The first thing to note is that fashions changed rapidly in ancient times, just like they do today and one "Phoenician" might be wearing something completely different than another one. Also, a foreigner who was doing business in Rome normally would dress just like the Romans. Wearing foreign garb in Augustan Rome would not be a recipe for success. Also, ...


7

It is known that coins were minted in the first years, if not the first, of the new Emperor's reign. The populace often learned of a new Roman Emperor when coins appeared with the new Emperor's portrait. Some of the emperors who ruled only for a short time made sure that a coin bore their image; Quietus, for example, ruled only part of the Roman Empire from ...


7

There is some reason to believe that the Lapis Niger includes a contemporary reference to the king, and it dates from thge period associated with the monarchy. It could be argued that the use of 'rex' here is purely religious - just like in Greece the word continued in use for religious purpose long after the political institution was left heind. However ...


7

Greco-Roman polytheism in Rome survived the 455 CE sacking but it is unclear at what point traditional roman paganism transformed into hybrid Christian heresies versus any retention of religious purity. Secret cults by virtue of being secret are both hard to track and likely to mutate in isolation over time. In so far as Roman beliefs fed back into the ...


6

The only (to my knowledge) province that Rome brought under its control primarily based on a resource need was Egypt. Egypt, and to a lesser extent, north Africa, were the so-called "granary of Rome". Egypt was a necessary supplier of grains in a time where Rome (the city) and the standing army were growing, and an increasing number of citizens was relying ...


6

@Felix's answer is the key, but there is also the secondary fact that medieval warfare tended to be more highly specialized than the classical. The increased emphasis on heavy cavalry meant a lot more emphasis on a very 'expensive' form of soldiers: ones who needed more training, supplies and support staff than either barbarian tribal levies or big masses of ...


6

One theory is that the early kingdom period was actually a period of Etruscan domination which the Roman mythmakers (whose work is reflected in Livy) later reworked as the tale of the Tarquinian dynasty. An interesting discussion of this can be found in the book The Beginnings of Rome: Italy and Rome from the Bronze Age to the Punic Wars by Tim Cornell. ...


5

Well, Roman citizens were given a grain ration, which certainly would have helpful to those who were unemployed. It wasn't means-tested, though, so it wasn't limited to the poor and unemployed. "In the 120s BCE however, one politician named Gaius Gracchus proposed a controversial law, the lex frumentaria, which meant that the state started providing ...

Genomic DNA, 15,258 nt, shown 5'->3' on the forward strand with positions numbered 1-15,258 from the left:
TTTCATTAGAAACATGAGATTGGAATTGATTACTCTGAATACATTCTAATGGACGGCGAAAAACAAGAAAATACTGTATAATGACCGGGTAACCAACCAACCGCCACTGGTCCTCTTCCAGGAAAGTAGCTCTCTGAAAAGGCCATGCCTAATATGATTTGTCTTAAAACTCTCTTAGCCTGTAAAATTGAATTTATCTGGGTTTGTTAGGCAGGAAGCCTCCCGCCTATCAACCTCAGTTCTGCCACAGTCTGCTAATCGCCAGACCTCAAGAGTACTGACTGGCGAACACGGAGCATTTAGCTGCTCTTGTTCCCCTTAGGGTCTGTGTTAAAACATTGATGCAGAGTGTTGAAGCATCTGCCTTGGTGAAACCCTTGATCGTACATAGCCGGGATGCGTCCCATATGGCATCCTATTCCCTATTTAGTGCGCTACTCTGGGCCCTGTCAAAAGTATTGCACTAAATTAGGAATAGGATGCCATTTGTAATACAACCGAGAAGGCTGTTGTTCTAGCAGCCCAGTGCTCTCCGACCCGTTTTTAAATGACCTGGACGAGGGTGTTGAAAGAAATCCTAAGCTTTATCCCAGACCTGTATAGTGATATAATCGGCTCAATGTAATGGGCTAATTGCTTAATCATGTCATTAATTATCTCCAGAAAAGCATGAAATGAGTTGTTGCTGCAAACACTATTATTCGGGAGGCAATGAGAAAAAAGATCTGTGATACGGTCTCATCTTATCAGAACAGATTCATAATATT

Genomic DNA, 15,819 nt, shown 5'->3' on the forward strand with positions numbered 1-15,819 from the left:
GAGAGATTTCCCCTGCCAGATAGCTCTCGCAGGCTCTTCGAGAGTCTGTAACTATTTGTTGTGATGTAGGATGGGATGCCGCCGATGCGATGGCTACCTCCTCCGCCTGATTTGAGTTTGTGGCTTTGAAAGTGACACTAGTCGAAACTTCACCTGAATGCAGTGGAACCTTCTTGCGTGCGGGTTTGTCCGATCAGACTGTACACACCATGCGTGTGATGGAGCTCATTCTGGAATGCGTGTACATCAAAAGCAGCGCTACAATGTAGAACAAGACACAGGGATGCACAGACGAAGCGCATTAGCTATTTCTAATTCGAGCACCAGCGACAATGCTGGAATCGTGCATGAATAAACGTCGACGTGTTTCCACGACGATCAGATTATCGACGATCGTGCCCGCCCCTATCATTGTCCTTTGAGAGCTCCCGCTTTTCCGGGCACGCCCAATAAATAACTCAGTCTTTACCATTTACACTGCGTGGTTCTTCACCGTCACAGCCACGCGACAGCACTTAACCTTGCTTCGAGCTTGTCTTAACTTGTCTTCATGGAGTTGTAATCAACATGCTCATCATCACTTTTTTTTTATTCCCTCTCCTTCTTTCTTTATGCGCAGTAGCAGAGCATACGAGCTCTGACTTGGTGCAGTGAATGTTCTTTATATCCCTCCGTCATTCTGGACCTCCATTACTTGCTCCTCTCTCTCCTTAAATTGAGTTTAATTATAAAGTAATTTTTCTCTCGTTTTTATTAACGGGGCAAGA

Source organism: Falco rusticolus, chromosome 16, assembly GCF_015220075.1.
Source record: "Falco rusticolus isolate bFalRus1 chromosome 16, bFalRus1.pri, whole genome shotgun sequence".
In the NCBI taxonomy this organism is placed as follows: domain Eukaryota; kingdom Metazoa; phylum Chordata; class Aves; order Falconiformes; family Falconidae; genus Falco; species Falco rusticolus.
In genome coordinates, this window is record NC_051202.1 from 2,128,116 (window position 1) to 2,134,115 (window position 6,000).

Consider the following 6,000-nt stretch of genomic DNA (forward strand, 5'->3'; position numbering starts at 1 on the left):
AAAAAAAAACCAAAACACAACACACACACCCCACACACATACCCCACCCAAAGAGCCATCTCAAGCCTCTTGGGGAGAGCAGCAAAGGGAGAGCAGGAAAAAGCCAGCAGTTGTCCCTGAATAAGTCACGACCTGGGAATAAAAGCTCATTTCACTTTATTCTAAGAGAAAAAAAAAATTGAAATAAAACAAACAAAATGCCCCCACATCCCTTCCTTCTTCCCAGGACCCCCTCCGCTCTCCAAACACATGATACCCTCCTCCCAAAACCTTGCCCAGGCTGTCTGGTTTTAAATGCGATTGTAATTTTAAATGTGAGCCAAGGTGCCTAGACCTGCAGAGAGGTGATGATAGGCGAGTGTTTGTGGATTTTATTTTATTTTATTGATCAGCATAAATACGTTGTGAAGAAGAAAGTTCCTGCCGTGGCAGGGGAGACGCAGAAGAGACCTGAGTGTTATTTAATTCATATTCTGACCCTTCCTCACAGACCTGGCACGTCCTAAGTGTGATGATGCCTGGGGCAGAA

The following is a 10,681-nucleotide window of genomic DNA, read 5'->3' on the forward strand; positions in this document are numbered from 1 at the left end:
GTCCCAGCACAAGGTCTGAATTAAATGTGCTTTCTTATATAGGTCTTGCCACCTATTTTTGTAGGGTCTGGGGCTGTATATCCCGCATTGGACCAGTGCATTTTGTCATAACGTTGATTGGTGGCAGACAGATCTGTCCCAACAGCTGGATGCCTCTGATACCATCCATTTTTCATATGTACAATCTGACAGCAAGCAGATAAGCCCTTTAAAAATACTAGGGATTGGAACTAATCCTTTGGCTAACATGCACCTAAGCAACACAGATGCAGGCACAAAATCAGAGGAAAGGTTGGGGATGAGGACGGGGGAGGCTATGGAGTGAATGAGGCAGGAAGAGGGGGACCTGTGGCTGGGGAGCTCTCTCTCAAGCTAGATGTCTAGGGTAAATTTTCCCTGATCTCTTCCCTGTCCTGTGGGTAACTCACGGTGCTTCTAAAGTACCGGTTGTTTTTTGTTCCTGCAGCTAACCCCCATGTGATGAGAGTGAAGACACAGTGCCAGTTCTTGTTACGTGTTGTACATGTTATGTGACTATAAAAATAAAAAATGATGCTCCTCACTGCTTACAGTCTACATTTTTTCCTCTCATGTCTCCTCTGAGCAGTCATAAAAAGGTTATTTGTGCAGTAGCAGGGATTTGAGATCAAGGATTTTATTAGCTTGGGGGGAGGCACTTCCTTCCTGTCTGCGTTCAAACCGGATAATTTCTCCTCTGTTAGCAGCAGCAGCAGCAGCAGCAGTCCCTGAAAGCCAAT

5

Roman soldiers generally did not fight with their lovers by their side. Remember, Roman soldiers weren't even allowed to marry during for the first two centuries of the Principate. Periodic scandals involving officers abusing their subordinates were attested in the armies of the mid and late Republic. Valerius Maximus, the main source of these incidents, ...


5

Your guess is correct. Bathing in Rome was one of common daily activities. While nowdays bathing is seen as strictly private activity, bathing in Rome was public activity. Rich Romans could afford themselves bathing facilities in their villas, while other classes bathed in thermaes, public facilities for bathing, similar to nowdays spas. They were owned by ...


5

I am not sure about legends (are there any specifying Rome's foundation year? I suspect it might be in the form of "X years since the sack of Troy"). But since your question also asked about "ancient Roman scholars" and "ancient Roman sources"... During most of the Roman Republic, years were named based on who had been elected to the consulship for that ...


5

I would have to say no, but there is quite a bit of primary literature about the attire of prostitutes in ancient Rome. The more scholarly debate on Roman prostitutes' attire is the dispute as to whether prostitutes in Rome wore togas as a distinctive garment, and much of the contemporary texts distinguishes only between matrona (a "respectible" woman) ...


5

Even the legends make no such statement. Aeneas and his followers travel to Latium, the area near the site of Rome and mix with the population. Later, Romulus and Remus, of the line of the Kings of the Latin town of Alba Longa found Rome. According to myth, the Kings of Alba Longa are linked to the Trojans. Julius Caesar's family traced their heritage ...


5

To answer the question about Hadrian's Wall directly, Gildas mentions the conquest and loss of Britain to the Romans, including the construction of the wall, in De Excidio et Conquestu Britanniae ("On the Ruin and Conquest of Britain"). I am not sure exactly when it was written, but Gildas dies in roughly 570. Gildas was British and spent a great deal of ...


4

Most city states never grew past that stage because they limited participation to the citizens of the city. At some point these few thousand aristocratic families loose impetus and the decline set in. Rome was rather a mongrel city from the start, picking up its people from a mix of Latin and Etruscan folks. As a small state in a region with larger ones, ...